“To a degree all neurodivergent people mask,” Harris said. “We all put on this outside. What I realized when I started working with autistic actors was the masking became a superpower. There is immense untapped potential.”

The strength of these characters also comes from Harris’s dedication to including actors like Banner in all steps of the creative process.

Banner described the interview process as impressively unique.

“(He called and said) ‘Let’s chat. I want to hear your point of view on things,’” Banner said. “It was the coolest audition I’ve ever been to.”

Harris’s best friend and producer Landon Newton described the collaboration between Harris and his actors.

“The stories are heavily influenced by some of the neurodivergent and autistic actors that are featured,” Newton said. “They should be a part of the creative process that is meaningful for them.”

When Harris started the casting process for his short film M011y (Molly), he knew Banner would be his protagonist.

“I knew she was M011y,” Harris said. “She was always meant to be M011y.”

After the casting call, Harris’s directing created a unique experience on set that lead to excellent performances, according to Banner.

The journey commences

In casting a short film of 97% neurodiverse actors, Harris wanted to challenge traditional directing and create spaces where actors felt safe to give their best performances.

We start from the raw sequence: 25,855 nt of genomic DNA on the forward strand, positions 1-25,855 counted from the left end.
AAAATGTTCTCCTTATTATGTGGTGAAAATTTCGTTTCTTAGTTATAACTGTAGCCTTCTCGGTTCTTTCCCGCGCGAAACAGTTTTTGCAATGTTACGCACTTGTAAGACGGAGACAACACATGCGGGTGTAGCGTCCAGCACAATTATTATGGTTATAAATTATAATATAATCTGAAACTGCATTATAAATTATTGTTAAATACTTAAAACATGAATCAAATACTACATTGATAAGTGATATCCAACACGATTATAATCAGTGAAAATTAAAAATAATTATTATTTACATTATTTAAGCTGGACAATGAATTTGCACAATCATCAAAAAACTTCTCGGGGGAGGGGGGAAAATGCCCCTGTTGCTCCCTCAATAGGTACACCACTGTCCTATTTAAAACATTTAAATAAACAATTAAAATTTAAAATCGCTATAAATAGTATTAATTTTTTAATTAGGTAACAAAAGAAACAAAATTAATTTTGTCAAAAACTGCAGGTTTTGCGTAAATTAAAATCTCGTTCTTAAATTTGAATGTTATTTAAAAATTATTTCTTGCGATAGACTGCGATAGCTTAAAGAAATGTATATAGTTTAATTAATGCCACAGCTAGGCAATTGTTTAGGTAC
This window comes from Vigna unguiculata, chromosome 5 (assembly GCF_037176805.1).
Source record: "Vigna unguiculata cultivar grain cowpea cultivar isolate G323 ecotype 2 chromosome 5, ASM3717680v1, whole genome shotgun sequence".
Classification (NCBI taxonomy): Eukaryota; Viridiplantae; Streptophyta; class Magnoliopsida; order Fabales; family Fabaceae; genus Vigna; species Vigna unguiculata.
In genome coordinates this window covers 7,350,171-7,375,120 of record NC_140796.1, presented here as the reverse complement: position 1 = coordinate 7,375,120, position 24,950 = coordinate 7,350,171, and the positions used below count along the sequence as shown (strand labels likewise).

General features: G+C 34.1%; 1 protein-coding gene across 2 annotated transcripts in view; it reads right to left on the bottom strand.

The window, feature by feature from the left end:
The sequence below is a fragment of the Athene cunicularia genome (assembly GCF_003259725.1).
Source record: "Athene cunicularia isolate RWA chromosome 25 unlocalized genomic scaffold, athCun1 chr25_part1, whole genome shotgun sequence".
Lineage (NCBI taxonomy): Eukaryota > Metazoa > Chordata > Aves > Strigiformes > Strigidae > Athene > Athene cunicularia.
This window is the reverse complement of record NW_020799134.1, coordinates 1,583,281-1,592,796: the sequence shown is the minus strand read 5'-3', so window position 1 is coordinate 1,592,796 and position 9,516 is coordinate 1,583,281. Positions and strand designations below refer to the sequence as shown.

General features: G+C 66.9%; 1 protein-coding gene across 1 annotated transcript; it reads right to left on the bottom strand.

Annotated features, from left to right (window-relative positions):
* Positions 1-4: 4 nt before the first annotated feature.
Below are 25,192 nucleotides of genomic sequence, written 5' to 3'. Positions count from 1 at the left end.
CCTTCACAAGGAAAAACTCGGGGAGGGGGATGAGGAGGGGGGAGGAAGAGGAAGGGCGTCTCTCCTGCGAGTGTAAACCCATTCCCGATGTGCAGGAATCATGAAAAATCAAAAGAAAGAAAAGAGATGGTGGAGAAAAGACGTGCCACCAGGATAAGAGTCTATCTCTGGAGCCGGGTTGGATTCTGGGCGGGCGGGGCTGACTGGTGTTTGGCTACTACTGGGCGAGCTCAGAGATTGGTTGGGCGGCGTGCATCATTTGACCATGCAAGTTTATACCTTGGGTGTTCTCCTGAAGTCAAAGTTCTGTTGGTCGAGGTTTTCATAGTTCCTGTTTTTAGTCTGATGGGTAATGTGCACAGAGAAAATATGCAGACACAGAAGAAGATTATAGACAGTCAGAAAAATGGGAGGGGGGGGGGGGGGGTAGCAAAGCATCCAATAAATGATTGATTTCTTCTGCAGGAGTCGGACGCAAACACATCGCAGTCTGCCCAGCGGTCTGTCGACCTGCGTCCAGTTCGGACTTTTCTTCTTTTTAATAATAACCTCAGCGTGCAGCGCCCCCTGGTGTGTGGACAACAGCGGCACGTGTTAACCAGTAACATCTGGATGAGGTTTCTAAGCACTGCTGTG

“When I prioritized the actors, and created a space where they were safe, and able to be themselves, I got performances that I didn’t even imagine could exist,” Harris said.

Banner recounts stories from set. She describes filming M011y and the sense of community on set. (Stories from Set)

Harris said he lets go of the traditional director role while prioritizing the mental and physical well-being of his actors.

“There was a time where our main character had a sort of panic attack,” Harris said. “We were already over budget, and we didn’t have the money to go one more day at all. It would have been easy to just cancel or say that we have to do it right now. My role on set is different than that.”

Changing the ending

After three short films, Harris faced a dilemma: continue making neurodiverse films without much support or pull away.

Levi films a scene from his ogre short film where the ogre embarks on a journey to find the perfect chicken sandwich. This is one of the short films due for release in the year. (Photo courtesy of Levi Harris)

“The organization came about because I thought I was done,” Harris said. “I got a really strong impression that I wasn’t done. It was one of the scariest things.”

Harris went all in, creating Thunder Feather, an organization dedicated to providing opportunities for neurodivergent actors.

“It was one of those moments where I couldn’t deny that is what I needed to do,” Harris said. “It was this amazing experience that I never sought out to do, but it found me.”

Happily ever after?

Harris said he is not close to being done using his abilities to help others.

“I know what it’s like to not (understand your brain) for many years,” Harris said. “(Neurodiverse) actors will lend a lot of who they are and what they are feeling to their characters. We try to find a place for them.”

Thunder Feather has three short films in postproduction and is working towards a feature length film.

For more information on Thunder Feather and to watch its short films, you can visit its website.